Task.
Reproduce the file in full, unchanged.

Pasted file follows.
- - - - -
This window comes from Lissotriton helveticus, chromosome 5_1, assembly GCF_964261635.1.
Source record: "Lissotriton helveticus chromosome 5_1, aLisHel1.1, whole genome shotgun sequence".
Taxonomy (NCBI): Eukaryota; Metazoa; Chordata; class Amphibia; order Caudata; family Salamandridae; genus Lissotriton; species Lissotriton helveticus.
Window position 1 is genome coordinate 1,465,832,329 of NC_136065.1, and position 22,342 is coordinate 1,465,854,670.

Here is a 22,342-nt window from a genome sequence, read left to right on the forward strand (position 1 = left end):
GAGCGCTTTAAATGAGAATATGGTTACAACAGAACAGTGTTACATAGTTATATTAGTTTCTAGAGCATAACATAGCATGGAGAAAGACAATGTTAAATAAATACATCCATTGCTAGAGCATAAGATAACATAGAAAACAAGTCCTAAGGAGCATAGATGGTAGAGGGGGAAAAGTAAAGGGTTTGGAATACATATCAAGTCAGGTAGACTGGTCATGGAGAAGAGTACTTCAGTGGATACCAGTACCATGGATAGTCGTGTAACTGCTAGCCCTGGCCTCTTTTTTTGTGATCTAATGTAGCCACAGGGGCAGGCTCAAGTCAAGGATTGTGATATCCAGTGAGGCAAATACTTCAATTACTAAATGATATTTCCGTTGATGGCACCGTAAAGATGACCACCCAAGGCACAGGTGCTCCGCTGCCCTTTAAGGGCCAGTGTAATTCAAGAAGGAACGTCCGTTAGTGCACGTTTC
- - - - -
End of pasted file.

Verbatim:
This window comes from Lissotriton helveticus, chromosome 5_1, assembly GCF_964261635.1.
Source record: "Lissotriton helveticus chromosome 5_1, aLisHel1.1, whole genome shotgun sequence".
Taxonomy (NCBI): Eukaryota; Metazoa; Chordata; class Amphibia; order Caudata; family Salamandridae; genus Lissotriton; species Lissotriton helveticus.
Window position 1 is genome coordinate 1,465,832,329 of NC_136065.1, and position 22,342 is coordinate 1,465,854,670.

Here is a 22,342-nt window from a genome sequence, read left to right on the forward strand (position 1 = left end):
GAGCGCTTTAAATGAGAATATGGTTACAACAGAACAGTGTTACATAGTTATATTAGTTTCTAGAGCATAACATAGCATGGAGAAAGACAATGTTAAATAAATACATCCATTGCTAGAGCATAAGATAACATAGAAAACAAGTCCTAAGGAGCATAGATGGTAGAGGGGGAAAAGTAAAGGGTTTGGAATACATATCAAGTCAGGTAGACTGGTCATGGAGAAGAGTACTTCAGTGGATACCAGTACCATGGATAGTCGTGTAACTGCTAGCCCTGGCCTCTTTTTTTGTGATCTAATGTAGCCACAGGGGCAGGCTCAAGTCAAGGATTGTGATATCCAGTGAGGCAAATACTTCAATTACTAAATGATATTTCCGTTGATGGCACCGTAAAGATGACCACCCAAGGCACAGGTGCTCCGCTGCCCTTTAAGGGCCAGTGTAATTCAAGAAGGAACGTCCGTTAGTGCACGTTTC